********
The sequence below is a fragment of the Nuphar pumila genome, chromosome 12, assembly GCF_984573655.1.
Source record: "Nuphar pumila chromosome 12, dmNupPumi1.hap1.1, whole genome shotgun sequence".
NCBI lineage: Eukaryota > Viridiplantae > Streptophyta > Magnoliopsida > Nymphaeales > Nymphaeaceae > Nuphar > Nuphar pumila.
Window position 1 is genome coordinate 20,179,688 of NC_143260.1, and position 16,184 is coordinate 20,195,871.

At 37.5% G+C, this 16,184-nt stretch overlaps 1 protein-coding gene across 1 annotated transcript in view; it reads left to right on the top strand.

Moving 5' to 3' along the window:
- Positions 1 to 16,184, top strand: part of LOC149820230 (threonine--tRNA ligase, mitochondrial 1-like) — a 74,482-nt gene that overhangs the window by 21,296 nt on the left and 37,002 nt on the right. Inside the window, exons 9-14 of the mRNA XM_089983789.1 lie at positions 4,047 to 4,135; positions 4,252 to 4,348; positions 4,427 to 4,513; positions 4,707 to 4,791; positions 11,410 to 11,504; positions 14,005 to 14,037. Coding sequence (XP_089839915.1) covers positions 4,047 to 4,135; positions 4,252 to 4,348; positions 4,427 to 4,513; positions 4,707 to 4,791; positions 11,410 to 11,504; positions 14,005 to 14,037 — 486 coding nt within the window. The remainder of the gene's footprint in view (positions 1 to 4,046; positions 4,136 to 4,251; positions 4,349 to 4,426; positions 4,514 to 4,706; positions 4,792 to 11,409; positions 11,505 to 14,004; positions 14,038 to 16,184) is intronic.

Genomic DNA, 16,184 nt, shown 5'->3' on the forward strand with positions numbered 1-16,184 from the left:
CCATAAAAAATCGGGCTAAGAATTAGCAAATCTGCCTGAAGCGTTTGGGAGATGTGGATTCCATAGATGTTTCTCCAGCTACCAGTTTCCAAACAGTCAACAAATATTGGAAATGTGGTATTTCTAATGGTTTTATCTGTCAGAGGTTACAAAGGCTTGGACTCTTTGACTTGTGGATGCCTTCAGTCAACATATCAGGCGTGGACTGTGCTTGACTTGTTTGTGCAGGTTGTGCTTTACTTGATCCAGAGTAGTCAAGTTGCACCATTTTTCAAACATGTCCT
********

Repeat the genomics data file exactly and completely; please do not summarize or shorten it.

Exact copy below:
The sequence below is a fragment of the Nuphar pumila genome, chromosome 12, assembly GCF_984573655.1.
Source record: "Nuphar pumila chromosome 12, dmNupPumi1.hap1.1, whole genome shotgun sequence".
NCBI lineage: Eukaryota > Viridiplantae > Streptophyta > Magnoliopsida > Nymphaeales > Nymphaeaceae > Nuphar > Nuphar pumila.
Window position 1 is genome coordinate 20,179,688 of NC_143260.1, and position 16,184 is coordinate 20,195,871.

At 37.5% G+C, this 16,184-nt stretch overlaps 1 protein-coding gene across 1 annotated transcript in view; it reads left to right on the top strand.

Moving 5' to 3' along the window:
- Positions 1 to 16,184, top strand: part of LOC149820230 (threonine--tRNA ligase, mitochondrial 1-like) — a 74,482-nt gene that overhangs the window by 21,296 nt on the left and 37,002 nt on the right. Inside the window, exons 9-14 of the mRNA XM_089983789.1 lie at positions 4,047 to 4,135; positions 4,252 to 4,348; positions 4,427 to 4,513; positions 4,707 to 4,791; positions 11,410 to 11,504; positions 14,005 to 14,037. Coding sequence (XP_089839915.1) covers positions 4,047 to 4,135; positions 4,252 to 4,348; positions 4,427 to 4,513; positions 4,707 to 4,791; positions 11,410 to 11,504; positions 14,005 to 14,037 — 486 coding nt within the window. The remainder of the gene's footprint in view (positions 1 to 4,046; positions 4,136 to 4,251; positions 4,349 to 4,426; positions 4,514 to 4,706; positions 4,792 to 11,409; positions 11,505 to 14,004; positions 14,038 to 16,184) is intronic.

Genomic DNA, 16,184 nt, shown 5'->3' on the forward strand with positions numbered 1-16,184 from the left:
CCATAAAAAATCGGGCTAAGAATTAGCAAATCTGCCTGAAGCGTTTGGGAGATGTGGATTCCATAGATGTTTCTCCAGCTACCAGTTTCCAAACAGTCAACAAATATTGGAAATGTGGTATTTCTAATGGTTTTATCTGTCAGAGGTTACAAAGGCTTGGACTCTTTGACTTGTGGATGCCTTCAGTCAACATATCAGGCGTGGACTGTGCTTGACTTGTTTGTGCAGGTTGTGCTTTACTTGATCCAGAGTAGTCAAGTTGCACCATTTTTCAAACATGTCCT